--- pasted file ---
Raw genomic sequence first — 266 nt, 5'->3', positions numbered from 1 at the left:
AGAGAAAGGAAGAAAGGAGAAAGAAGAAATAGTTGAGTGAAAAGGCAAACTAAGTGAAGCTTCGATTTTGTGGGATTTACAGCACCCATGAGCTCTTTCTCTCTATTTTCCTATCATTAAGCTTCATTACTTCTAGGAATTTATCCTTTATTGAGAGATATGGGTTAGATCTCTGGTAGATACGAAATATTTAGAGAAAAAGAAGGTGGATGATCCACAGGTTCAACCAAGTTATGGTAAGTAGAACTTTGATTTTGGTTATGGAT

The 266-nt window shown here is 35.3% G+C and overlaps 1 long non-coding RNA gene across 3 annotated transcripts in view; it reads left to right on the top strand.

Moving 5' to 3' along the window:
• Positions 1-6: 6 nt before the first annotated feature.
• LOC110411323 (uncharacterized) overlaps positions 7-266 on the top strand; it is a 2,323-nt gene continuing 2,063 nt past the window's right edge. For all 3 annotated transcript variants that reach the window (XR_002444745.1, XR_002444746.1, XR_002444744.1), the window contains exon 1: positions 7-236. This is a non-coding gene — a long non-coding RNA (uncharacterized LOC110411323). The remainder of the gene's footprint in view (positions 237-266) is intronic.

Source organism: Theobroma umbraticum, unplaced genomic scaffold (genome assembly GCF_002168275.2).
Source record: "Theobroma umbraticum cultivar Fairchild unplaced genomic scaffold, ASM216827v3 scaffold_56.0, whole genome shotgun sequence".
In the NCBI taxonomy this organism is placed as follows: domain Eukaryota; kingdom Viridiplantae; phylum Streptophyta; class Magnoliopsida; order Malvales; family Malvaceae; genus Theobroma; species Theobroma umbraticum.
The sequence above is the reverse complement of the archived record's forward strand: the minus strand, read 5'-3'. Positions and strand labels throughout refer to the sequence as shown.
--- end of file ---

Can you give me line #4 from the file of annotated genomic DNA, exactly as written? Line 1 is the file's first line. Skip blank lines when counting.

Moving 5' to 3' along the window: